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How to Be an Anti-Racist Book Club Guide

This guide includes the curriculum you need to run a book club based on Ibram X. Kendi's How to Be an Anti-Racist, as well as supplementary reading and videos.

Your First Meeting

The first book club meeting is the time to set guidelines and expectations for the group. Talk through the following questions:

  • How often will the club meet?
  • How many chapters will participants read prior to each meeting?
  • Will group members work through each question, or will discussions be more informal?
  • What are general expectations for the conversations? How will participants stay safe?
  • How will the group collaboratively uphold these expectations?

Group Agreements

These are suggested participation agreements, which you can modify to fit the needs of your group. These were modified from the anti-oppressive guidelines written by McKensie Mack, Anti-Oppression Consultant.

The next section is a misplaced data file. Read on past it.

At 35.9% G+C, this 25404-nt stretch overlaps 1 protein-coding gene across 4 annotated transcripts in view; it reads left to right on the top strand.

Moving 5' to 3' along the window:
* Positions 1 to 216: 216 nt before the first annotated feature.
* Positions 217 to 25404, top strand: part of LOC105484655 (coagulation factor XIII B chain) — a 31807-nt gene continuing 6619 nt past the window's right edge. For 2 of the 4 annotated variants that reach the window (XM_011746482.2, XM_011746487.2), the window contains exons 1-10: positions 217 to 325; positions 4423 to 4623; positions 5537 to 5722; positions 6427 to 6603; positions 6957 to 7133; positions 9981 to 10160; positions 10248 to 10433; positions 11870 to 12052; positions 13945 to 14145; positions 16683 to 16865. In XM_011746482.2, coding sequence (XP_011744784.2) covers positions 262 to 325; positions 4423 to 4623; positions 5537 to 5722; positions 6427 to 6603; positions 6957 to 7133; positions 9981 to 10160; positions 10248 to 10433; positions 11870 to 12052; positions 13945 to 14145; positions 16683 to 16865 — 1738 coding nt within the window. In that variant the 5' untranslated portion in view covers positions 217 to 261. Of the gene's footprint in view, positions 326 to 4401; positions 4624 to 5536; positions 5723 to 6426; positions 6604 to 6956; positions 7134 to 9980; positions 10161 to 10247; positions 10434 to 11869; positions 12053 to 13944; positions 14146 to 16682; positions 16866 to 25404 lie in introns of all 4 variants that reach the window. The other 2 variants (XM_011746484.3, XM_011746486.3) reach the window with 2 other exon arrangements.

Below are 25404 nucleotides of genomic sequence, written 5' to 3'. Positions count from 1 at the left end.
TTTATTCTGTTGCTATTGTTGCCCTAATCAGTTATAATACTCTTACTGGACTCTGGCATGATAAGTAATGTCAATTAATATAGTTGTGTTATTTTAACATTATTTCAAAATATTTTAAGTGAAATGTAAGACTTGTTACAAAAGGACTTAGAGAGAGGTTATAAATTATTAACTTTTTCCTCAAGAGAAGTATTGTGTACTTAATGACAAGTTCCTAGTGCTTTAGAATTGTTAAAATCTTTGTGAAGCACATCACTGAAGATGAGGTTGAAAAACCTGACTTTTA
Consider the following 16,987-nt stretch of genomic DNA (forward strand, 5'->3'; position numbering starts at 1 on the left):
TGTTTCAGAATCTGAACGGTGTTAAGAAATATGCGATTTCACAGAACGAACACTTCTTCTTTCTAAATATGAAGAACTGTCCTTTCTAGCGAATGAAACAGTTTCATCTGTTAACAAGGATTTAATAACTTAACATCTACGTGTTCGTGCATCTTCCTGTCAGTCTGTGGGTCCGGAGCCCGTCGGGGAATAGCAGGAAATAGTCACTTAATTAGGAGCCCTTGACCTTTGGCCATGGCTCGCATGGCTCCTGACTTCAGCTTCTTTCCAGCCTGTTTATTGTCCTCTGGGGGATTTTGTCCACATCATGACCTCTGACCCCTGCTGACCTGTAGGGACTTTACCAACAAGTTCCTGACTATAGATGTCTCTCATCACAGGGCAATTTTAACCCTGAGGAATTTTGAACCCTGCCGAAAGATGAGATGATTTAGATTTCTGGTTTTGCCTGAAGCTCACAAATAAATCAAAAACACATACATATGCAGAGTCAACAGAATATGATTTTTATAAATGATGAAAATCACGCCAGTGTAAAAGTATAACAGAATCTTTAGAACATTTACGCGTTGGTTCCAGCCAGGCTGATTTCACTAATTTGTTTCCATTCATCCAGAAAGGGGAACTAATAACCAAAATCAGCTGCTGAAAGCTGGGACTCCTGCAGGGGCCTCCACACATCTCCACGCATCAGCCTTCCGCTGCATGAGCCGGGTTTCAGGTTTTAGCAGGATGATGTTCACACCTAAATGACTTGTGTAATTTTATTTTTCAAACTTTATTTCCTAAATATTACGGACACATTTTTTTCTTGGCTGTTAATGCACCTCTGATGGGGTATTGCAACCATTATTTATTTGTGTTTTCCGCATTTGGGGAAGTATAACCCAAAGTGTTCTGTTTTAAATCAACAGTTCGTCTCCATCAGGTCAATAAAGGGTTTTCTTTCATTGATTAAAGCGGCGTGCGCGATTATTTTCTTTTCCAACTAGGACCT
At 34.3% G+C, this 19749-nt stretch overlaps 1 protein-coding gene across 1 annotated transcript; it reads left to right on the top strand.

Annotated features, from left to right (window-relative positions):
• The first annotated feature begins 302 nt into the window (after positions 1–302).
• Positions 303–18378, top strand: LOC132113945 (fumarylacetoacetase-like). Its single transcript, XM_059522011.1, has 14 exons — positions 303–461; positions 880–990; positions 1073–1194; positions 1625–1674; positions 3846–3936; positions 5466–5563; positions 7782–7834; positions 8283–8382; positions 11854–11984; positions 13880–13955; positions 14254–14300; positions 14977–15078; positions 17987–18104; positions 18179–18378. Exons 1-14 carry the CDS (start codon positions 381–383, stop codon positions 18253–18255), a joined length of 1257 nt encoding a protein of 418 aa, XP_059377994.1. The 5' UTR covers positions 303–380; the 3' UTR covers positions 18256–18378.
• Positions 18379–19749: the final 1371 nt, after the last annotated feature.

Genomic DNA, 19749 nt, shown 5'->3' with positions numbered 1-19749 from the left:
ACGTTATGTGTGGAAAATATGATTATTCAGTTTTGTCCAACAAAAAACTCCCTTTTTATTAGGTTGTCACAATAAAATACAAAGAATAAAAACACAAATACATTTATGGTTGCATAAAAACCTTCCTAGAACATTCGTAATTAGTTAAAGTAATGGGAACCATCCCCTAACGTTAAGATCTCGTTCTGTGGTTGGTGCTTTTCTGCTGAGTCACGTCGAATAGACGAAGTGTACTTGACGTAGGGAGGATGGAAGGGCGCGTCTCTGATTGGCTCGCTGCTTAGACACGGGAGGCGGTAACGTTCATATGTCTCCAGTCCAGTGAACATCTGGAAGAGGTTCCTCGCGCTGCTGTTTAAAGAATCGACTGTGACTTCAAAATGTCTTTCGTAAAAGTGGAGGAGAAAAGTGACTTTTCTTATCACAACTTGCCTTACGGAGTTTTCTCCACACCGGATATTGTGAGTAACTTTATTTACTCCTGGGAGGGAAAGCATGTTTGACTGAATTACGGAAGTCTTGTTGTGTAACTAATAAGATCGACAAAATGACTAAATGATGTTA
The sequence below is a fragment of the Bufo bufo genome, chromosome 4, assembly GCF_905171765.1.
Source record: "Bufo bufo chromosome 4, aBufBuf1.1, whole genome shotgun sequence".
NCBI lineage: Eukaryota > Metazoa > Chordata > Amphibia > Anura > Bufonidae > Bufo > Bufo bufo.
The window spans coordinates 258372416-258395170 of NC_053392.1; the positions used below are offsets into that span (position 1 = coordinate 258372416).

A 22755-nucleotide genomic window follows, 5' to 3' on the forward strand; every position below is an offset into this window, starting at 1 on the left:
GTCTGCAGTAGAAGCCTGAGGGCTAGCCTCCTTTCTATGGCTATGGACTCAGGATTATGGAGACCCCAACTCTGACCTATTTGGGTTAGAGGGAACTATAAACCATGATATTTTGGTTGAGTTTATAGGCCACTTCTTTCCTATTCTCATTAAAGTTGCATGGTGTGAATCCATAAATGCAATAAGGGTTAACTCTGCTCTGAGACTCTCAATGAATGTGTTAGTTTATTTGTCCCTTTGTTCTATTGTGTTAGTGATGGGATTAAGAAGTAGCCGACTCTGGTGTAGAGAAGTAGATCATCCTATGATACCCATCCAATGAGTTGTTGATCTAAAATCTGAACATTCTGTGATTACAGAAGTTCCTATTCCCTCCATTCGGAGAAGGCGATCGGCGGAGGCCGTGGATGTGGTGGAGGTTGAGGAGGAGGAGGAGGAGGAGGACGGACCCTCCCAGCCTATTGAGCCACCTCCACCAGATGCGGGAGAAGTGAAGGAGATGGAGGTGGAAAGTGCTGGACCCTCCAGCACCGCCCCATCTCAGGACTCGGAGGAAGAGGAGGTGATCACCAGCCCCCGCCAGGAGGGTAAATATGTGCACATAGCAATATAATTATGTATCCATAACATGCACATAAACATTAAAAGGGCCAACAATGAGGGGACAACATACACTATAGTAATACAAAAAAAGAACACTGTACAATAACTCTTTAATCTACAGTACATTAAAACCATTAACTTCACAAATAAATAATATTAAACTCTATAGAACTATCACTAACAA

We agree to...

  • We agree to struggle against intersecting prejudices and biases, including against racism, sizeism, transphobia, classism, and ableism
  • We agree to examine our (mis)conceptions of our own identities and the identities of others
  • We know that no space can be completely safe, and we agree to work together toward harm reduction. We know we can't agree to safety but we can agree to harm reduction.
  • If you are generally quiet, step up and practice speaking more. If you are generally a talker, practice stepping back and listening more
  • We agree to sit with discomfort that comes with having conversations about race, gender, identity, the nonprofit industrial complex etc… we agree to try our best to not shame ourselves for the vulnerability that these kinds of growth conversations require. 
  • We are open to value the viewpoints of other people that do not challenge or conflict with our right to exist
  • We agree that it's okay to have feelings. It's okay to feel uncomfortable when we are discussing complex topics about accountability, equity, relationships, justice and care.